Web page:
JEL: C72 D51
    Date: 2008
  14. By: Jackie Krafft (GREDEG - Groupe de recherche en Droit Economie Gestion - Université de Nice Sophia-Antipolis)
    Abstract: Who profits in the info-coms industry in the broadband age, and how? This paper looks at this question, decomposing the industry in terms of five complementary activities: (1) equipment provision, (2) network operation, (3) Internet access and service provision, (4) navigation and security provision, and (5) Internet content provision, which correspond to five different assets in the sense of Teece (1986). By focusing on two key stylized facts (SF1: “R&D and patent licensing are increasingly high in this industry, but the initiators of innovations have greatly changed over time”, and SF2: “Small, facilities-less companies emerged during the development of the Internet industry, but have generally performed badly as the industry has matured and broadband use has become widespread”) the paper analyses the robustness of Teece (1986) in its ability to provide a framework appropriate to the changes that have occurred in the broadband industry. The paper draws some lessons, and provides some new considerations related to the robustness of Teece’s framework.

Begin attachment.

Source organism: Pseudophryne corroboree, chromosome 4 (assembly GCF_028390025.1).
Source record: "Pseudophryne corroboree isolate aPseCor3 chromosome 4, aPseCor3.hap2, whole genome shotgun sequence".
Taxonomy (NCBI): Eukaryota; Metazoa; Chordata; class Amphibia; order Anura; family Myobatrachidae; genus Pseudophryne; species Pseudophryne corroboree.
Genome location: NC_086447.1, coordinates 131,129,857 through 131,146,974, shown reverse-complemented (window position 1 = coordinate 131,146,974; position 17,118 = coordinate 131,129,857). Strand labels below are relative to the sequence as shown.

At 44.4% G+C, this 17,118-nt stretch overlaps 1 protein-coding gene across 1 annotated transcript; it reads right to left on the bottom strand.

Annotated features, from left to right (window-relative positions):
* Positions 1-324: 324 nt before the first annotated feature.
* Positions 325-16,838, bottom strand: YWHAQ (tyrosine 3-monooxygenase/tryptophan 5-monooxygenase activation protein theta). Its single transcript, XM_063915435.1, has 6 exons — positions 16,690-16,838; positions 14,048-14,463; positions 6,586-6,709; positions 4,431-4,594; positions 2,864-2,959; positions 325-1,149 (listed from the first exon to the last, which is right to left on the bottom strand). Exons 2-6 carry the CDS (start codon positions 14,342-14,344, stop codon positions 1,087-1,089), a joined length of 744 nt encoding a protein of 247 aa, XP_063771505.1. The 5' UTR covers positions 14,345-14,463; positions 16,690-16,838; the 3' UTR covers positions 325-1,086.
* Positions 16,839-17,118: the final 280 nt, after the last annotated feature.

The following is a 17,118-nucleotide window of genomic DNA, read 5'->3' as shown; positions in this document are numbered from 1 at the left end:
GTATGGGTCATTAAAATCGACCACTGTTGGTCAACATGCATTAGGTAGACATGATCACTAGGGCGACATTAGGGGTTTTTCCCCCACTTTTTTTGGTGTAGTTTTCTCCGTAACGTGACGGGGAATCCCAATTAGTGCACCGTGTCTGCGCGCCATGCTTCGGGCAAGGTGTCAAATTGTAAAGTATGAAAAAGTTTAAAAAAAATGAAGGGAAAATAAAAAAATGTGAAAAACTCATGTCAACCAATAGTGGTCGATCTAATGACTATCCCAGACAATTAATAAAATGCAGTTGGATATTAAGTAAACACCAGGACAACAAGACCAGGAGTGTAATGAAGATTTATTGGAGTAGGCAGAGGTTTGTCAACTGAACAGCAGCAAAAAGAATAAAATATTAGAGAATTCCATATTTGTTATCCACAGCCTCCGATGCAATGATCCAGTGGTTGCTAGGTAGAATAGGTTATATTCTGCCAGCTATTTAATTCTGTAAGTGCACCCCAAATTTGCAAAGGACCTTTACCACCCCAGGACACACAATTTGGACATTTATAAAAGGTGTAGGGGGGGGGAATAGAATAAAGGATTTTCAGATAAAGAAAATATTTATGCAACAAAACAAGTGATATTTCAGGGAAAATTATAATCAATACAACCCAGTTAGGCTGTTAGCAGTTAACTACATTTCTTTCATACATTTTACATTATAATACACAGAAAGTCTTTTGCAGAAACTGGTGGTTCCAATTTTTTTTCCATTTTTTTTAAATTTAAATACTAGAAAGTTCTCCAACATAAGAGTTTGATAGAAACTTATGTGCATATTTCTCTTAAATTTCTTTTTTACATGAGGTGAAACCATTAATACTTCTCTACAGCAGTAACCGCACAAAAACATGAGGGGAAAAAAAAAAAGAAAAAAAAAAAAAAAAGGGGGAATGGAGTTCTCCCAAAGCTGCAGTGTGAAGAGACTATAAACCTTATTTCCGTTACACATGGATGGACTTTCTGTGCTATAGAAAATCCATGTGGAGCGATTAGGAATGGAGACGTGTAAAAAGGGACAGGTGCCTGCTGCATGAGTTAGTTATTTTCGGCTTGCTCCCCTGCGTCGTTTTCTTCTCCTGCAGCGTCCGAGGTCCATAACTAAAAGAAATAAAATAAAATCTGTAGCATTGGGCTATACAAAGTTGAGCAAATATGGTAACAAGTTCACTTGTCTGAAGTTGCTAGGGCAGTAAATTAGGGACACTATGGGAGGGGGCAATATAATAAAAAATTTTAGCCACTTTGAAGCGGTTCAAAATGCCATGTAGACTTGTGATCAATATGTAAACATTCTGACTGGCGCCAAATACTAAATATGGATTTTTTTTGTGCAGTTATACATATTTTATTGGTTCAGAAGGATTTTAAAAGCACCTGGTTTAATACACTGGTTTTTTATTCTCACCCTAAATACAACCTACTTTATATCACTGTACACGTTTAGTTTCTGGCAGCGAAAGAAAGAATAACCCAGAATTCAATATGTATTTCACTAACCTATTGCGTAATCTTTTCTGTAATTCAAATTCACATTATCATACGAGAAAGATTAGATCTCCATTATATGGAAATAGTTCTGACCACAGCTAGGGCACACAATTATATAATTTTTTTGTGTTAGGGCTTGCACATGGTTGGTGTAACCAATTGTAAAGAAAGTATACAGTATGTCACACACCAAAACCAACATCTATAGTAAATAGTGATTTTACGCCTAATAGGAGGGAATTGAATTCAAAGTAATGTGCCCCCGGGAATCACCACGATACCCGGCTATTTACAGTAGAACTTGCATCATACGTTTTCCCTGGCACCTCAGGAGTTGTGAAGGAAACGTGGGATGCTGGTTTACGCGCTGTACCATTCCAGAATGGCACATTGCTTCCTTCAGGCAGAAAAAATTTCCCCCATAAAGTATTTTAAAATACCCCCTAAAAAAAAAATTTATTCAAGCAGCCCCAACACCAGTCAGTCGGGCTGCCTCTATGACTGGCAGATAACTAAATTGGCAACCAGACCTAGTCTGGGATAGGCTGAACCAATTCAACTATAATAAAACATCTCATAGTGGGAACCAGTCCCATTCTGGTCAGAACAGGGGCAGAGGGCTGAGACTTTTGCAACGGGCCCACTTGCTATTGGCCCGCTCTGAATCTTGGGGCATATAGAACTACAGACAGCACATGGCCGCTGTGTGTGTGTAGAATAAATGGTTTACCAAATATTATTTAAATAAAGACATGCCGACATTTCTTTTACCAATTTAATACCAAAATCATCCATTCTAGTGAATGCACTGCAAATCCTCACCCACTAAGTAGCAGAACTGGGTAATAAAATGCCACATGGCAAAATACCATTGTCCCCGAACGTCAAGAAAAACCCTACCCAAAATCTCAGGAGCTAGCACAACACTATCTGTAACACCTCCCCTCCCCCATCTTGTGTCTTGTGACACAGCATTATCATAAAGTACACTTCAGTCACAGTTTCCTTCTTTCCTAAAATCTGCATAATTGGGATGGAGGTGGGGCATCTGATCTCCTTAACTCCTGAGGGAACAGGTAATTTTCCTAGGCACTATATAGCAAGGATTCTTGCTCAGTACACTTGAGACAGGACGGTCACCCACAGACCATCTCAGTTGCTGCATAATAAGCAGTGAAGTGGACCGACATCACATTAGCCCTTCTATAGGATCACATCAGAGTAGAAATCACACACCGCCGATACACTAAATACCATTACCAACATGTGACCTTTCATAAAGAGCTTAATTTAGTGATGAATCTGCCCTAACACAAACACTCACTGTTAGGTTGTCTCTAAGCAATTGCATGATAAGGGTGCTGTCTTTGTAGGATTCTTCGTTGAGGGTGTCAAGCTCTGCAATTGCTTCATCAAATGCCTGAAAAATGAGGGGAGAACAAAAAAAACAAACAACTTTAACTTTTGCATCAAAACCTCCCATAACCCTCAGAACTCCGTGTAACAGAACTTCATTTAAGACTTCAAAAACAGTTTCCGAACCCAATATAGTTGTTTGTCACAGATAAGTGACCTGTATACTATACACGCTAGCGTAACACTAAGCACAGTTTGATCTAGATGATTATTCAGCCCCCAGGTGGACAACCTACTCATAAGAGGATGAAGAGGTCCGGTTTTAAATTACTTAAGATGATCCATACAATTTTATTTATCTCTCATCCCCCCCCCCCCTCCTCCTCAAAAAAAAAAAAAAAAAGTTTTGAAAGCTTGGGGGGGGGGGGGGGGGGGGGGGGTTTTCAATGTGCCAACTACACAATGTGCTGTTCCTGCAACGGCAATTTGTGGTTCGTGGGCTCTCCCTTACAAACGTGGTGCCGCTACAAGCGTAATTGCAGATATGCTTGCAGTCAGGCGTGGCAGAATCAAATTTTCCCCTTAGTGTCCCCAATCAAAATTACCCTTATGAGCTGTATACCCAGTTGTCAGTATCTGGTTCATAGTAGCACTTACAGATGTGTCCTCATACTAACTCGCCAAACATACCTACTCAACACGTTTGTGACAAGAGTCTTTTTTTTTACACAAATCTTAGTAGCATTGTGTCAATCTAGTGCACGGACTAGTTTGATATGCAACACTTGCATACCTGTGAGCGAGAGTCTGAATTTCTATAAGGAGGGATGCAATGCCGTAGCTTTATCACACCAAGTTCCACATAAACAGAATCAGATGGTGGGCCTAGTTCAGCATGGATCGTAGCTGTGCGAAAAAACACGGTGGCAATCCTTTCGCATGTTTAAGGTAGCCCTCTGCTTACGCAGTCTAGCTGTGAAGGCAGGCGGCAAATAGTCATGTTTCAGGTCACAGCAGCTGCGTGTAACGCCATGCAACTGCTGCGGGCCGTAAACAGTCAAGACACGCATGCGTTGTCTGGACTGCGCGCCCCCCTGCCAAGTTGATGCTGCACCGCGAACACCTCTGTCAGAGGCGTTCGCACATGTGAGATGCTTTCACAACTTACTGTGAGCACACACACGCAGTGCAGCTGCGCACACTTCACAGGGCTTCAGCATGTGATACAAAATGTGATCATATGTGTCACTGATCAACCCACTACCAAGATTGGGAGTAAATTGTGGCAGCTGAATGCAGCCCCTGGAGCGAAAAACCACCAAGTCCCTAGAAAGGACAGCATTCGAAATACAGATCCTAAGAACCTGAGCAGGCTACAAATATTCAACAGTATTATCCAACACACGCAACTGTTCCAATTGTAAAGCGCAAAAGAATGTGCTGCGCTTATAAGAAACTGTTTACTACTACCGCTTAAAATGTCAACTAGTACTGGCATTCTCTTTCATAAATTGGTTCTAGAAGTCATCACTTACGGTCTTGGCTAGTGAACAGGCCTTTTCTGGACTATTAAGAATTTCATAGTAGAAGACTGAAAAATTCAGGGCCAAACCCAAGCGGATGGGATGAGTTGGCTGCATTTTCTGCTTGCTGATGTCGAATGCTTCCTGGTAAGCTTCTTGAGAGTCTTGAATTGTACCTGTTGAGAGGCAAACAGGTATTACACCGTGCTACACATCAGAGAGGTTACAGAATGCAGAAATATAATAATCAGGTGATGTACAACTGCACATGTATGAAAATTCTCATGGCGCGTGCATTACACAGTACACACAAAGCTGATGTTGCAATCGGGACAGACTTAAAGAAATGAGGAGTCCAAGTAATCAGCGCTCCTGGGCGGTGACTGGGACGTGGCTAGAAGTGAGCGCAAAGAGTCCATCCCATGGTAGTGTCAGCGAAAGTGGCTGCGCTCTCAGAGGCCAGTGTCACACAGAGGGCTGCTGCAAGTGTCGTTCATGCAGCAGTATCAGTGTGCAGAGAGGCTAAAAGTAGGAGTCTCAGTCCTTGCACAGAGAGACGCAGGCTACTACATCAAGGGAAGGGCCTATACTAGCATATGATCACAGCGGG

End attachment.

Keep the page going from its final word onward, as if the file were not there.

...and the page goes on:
Date: 2008–01–11
  15. By: Jackie Krafft (GREDEG - Groupe de recherche en Droit Economie Gestion - Université de Nice Sophia-Antipolis)
    Abstract: The purpose of this chapter is thus to understand the ups and downs of this industry, and especially to identify in Schumpeter’s vision of capitalism what could be the determinants of such an evolution. In a nutshell, the paper will investigate to what extent the key notions of Schumpeter’s analysis – which include economic development and creative destruction, entrepreneurship and large firms, patterns of industry dynamics and evolution, competition as a process, and invention and innovation – can shed a new light on the evidence of the rise and decay of the telecommunications industry viewed as an exemplifying and central figure of modern economic capitalism.
    Date: 2007